079 3562 5653
079 3562 5653
A computer is essentially a physical machine or system which can perform predefined actions via receiving input and then outputting useful information/results. For example a modern-day computer can receive input (such as words typed into a word processing software such as Microsoft Word), and then it will process that information and output it in a useful format (i.e. as a document which can then easily be edited and added to). As a result, the first ever computer was the abacus; the physical counting system which allowed people to perform basic arithmetic operations (such as addition and subtraction):
The first ever computer is an abacus and the first abacus was thought to be created in around 2,700-3,000 BC - so around 5,000 years ago! This was the earliest record of a relatively substantial physical system which allowed for something (in this case, arithmetic operations) to be computed - at least, at its time it was a substantial invention! And as a result, the abacus is often regarded as the first ever computer system. In the subsequent millennia there were numerous other mathematical systems invented and/or produced, such as the Babbage Difference Engine (proposed in 1822) and Ada Lovelace's computer system in 1843. The first mechanical computers those are the ones which are most similar to modern-day computers were seen throughout the twentieth century.
For example, KonradZuse started work on the Z1 Computer in 1935/36, and it was completed in 1938. Reading instructions in from a punched tape, the Z1 was mechanical and could be programmed to some (albeit minor) extent. In 1981, Microsoft released MS-DOS (not a graphical user interface ['GUI']).
Hence because it was mechanical, could be programmed, and receive input (via punched tape) and then give out output (that is, the solution to the inputted problem) it is classed as the first modern day computer. Unfortunately the Z1 Computer was destroyed just 5 years later during World War II. General use tends to include word processing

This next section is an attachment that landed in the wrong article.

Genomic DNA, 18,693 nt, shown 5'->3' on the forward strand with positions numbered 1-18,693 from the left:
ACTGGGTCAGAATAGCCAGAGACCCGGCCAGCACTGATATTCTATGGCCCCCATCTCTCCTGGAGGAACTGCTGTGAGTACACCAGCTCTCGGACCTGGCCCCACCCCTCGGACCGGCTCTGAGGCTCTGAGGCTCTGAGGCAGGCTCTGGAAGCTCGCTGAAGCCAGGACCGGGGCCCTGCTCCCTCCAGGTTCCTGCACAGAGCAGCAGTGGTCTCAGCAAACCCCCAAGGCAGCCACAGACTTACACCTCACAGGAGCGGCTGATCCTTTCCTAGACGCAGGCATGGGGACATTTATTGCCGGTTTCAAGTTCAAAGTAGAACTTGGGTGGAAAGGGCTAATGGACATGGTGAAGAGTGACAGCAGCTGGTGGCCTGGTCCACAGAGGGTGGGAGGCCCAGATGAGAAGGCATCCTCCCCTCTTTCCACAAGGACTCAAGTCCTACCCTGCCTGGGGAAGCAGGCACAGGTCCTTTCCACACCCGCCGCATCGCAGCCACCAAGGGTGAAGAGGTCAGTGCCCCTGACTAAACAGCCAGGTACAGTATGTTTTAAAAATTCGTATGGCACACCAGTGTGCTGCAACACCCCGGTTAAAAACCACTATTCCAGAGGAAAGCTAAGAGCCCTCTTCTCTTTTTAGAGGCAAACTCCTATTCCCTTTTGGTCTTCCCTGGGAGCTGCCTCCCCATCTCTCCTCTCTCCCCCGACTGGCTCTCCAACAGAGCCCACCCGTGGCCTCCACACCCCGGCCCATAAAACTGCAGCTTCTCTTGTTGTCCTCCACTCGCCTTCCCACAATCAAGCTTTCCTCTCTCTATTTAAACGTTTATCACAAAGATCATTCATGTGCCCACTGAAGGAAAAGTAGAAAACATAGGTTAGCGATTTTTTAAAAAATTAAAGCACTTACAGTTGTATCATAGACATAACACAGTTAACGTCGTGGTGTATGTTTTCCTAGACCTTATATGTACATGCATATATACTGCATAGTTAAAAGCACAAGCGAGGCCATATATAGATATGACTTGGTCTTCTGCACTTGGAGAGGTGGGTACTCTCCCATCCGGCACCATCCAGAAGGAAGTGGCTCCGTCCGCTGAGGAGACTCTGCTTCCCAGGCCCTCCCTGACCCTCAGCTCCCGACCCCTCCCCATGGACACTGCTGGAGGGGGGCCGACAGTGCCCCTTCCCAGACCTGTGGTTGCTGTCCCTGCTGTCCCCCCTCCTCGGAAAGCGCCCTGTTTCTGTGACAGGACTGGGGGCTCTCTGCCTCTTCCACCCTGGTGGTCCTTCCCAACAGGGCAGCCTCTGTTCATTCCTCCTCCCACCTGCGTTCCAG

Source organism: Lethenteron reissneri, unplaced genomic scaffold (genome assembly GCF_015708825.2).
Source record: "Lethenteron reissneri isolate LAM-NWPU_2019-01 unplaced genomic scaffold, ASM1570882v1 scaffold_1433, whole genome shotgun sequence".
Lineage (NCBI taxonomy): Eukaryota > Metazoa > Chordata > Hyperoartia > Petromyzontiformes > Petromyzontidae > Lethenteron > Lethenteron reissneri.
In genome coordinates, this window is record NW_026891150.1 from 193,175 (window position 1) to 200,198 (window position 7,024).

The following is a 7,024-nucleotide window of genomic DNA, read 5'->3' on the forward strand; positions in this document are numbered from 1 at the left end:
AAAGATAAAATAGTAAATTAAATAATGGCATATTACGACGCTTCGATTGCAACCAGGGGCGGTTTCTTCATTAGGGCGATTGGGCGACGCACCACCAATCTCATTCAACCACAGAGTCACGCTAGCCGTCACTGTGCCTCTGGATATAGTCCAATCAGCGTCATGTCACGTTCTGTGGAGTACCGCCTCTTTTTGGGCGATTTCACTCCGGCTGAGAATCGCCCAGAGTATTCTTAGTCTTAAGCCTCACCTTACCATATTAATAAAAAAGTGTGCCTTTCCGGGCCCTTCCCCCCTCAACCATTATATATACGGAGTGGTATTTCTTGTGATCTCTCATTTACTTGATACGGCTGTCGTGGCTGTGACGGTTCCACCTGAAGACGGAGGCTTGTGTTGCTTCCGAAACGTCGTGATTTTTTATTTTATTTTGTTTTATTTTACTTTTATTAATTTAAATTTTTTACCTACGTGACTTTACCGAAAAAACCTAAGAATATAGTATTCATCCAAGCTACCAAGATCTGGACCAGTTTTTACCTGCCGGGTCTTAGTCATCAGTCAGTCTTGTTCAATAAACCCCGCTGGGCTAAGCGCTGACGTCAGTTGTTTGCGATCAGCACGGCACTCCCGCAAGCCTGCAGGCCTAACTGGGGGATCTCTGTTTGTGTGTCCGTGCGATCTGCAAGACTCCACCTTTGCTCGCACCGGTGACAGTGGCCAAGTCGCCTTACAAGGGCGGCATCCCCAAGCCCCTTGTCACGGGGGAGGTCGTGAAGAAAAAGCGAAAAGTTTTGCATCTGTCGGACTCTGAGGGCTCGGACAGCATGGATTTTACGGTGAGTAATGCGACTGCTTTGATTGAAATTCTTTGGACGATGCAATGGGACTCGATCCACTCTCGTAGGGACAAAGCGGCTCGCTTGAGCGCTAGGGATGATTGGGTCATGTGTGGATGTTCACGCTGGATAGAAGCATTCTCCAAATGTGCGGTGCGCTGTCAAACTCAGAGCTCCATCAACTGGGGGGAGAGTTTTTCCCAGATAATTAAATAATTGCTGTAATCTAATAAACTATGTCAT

The list below covers the history of computers via a timeline from 1938 onwards: Time - Event/Creation - Description of event in 1939 - Hewlett-Packard - HP is founded in Palo Alto, CA, USA (near Stanford University), and HP is currently one of the largest computer companies in the World. The 70s and 80s (along with the internet being launched) laid the groundwork which led to the massive rise in computer popularity.
In the year 1943 - Colossus - Using vacuum tubes, the programmable Colossus was used during the war to help British code breakers decrypt German messages and in year 1944 - Harvard Mark I - Also known as the IBM Automatic Sequence Controlled Calculator, the Mark I was shipped to Harvard in 1944 and was used by the US Navy, it was heralded as one of the most reliable and stable computers of its time.
In 1946 - ENIAC 1 Computer - The Electronic Numerical Integrator and Computer was like the Harvard Mark I which is another big leap forward in terms of computational power and in the year 1950 - Games - Alan Turing writes the first computer program to simulate chess, whilst America started using computers to simulate military operations via 'war games'.
In 1951 - UNIVAC - the Universal Automatic Computer was the first computer designed with commercial intent and was delivered to the US Government to help calculate and tabulate the 1950 census and this year 1950s there are many developments - including Fortran (the first general use programming language) being created by IBM.
In many ways the 50s was the "software" era; this term (which refers to programmed computer software programs) became an understood term throughout the industry. The year 1961 - Space war and this was the first well known digital computer game, created by Steve Russell and others, followed by 1969 - ARPANET - The USA's Department of Defenselaid the groundwork for ARPANET, the initial internet.
In 1970s - Many developments - including Intel producing the first RAM chip in 1970 along with the first processor (CPU) in 1971, IBM and Alan Shugart creating the floppy disc (also in 1971), Robert Metcalfe and Xerox creating the first Ethernet computing network in 1973, IBM releasing the first consumer computer in 1974 and then - a couple of years later in 1976/77 - Apple releasing the Apple I and TRS-80, along with the Commodore.